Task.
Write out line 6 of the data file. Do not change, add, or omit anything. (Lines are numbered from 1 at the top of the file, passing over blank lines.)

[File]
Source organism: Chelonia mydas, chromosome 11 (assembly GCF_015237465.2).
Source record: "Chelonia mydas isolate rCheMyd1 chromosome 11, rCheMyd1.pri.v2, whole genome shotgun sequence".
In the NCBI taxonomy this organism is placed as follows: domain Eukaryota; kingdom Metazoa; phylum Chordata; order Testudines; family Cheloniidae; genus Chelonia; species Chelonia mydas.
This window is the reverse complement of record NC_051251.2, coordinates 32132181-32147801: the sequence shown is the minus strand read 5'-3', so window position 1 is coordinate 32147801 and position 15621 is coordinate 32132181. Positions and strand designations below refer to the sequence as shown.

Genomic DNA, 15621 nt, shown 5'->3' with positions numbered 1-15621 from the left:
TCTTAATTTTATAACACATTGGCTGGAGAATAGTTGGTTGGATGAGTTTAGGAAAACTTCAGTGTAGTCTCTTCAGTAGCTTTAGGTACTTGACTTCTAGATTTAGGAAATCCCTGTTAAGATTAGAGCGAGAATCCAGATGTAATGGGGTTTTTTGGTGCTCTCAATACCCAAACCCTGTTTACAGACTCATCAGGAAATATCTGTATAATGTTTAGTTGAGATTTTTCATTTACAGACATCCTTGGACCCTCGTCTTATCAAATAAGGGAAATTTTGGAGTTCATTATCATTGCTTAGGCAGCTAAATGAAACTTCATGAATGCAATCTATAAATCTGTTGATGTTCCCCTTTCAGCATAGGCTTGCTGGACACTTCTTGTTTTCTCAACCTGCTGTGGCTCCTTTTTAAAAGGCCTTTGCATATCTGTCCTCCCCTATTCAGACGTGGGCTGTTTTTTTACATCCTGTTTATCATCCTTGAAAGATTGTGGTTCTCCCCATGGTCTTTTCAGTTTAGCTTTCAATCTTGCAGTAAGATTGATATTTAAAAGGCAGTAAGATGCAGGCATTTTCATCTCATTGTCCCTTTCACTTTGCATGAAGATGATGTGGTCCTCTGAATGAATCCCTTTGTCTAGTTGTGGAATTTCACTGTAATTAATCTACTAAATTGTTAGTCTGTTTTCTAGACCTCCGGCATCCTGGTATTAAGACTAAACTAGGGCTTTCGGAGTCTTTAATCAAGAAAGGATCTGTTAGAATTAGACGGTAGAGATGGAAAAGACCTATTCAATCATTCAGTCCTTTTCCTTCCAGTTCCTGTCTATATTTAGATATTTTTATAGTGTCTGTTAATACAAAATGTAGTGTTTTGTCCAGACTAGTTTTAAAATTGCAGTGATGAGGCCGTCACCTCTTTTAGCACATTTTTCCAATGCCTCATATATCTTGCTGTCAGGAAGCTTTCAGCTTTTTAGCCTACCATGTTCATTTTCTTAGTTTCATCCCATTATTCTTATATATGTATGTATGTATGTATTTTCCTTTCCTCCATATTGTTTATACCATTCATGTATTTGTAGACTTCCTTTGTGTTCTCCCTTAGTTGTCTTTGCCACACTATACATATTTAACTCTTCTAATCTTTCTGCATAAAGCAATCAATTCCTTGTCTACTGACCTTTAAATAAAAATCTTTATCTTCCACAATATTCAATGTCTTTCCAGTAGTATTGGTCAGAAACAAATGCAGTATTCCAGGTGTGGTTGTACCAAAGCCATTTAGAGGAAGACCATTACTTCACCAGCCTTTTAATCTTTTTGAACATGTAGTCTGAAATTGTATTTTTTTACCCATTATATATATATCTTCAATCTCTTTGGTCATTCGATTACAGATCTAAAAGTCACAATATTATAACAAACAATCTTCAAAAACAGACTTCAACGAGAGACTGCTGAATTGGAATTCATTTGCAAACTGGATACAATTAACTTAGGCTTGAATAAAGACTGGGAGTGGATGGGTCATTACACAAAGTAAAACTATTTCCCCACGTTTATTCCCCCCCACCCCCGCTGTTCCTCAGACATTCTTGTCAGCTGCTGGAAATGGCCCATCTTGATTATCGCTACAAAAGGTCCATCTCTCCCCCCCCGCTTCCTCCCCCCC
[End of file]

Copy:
TCTTAATTTTATAACACATTGGCTGGAGAATAGTTGGTTGGATGAGTTTAGGAAAACTTCAGTGTAGTCTCTTCAGTAGCTTTAGGTACTTGACTTCTAGATTTAGGAAATCCCTGTTAAGATTAGAGCGAGAATCCAGATGTAATGGGGTTTTTTGGTGCTCTCAATACCCAAACCCTGTTTACAGACTCATCAGGAAATATCTGTATAATGTTTAGTTGAGATTTTTCATTTACAGACATCCTTGGACCCTCGTCTTATCAAATAAGGGAAATTTTGGAGTTCATTATCATTGCTTAGGCAGCTAAATGAAACTTCATGAATGCAATCTATAAATCTGTTGATGTTCCCCTTTCAGCATAGGCTTGCTGGACACTTCTTGTTTTCTCAACCTGCTGTGGCTCCTTTTTAAAAGGCCTTTGCATATCTGTCCTCCCCTATTCAGACGTGGGCTGTTTTTTTACATCCTGTTTATCATCCTTGAAAGATTGTGGTTCTCCCCATGGTCTTTTCAGTTTAGCTTTCAATCTTGCAGTAAGATTGATATTTAAAAGGCAGTAAGATGCAGGCATTTTCATCTCATTGTCCCTTTCACTTTGCATGAAGATGATGTGGTCCTCTGAATGAATCCCTTTGTCTAGTTGTGGAATTTCACTGTAATTAATCTACTAAATTGTTAGTCTGTTTTCTAGACCTCCGGCATCCTGGTATTAAGACTAAACTAGGGCTTTCGGAGTCTTTAATCAAGAAAGGATCTGTTAGAATTAGACGGTAGAGATGGAAAAGACCTATTCAATCATTCAGTCCTTTTCCTTCCAGTTCCTGTCTATATTTAGATATTTTTATAGTGTCTGTTAATACAAAATGTAGTGTTTTGTCCAGACTAGTTTTAAAATTGCAGTGATGAGGCCGTCACCTCTTTTAGCACATTTTTCCAATGCCTCATATATCTTGCTGTCAGGAAGCTTTCAGCTTTTTAGCCTACCATGTTCATTTTCTTAGTTTCATCCCATTATTCTTATATATGTATGTATGTATGTATTTTCCTTTCCTCCATATTGTTTATACCATTCATGTATTTGTAGACTTCCTTTGTGTTCTCCCTTAGTTGTCTTTGCCACACTATACATATTTAACTCTTCTAATCTTTCTGCATAAAGCAATCAATTCCTTGTCTACTGACCTTTAAATAAAAATCTTTATCTTCCACAATATTCAATGTCTTTCCAGTAGTATTGGTCAGAAACAAATGCAGTATTCCAGGTGTGGTTGTACCAAAGCCATTTAGAGGAAGACCATTACTTCACCAGCCTTTTAATCTTTTTGAACATGTAGTCTGAAATTGTATTTTTTTACCCATTATATATATATCTTCAATCTCTTTGGTCATTCGATTACAGATCTAAAAGTCACAATATTATAACAAACAATCTTCAAAAACAGACTTCAACGAGAGACTGCTGAATTGGAATTCATTTGCAAACTGGATACAATTAACTTAGGCTTGAATAAAGACTGGGAGTGGATGGGTCATTACACAAAGTAAAACTATTTCCCCACGTTTATTCCCCCCCACCCCCGCTGTTCCTCAGACATTCTTGTCAGCTGCTGGAAATGGCCCATCTTGATTATCGCTACAAAAGGTCCATCTCTCCCCCCCCGCTTCCTCCCCCCC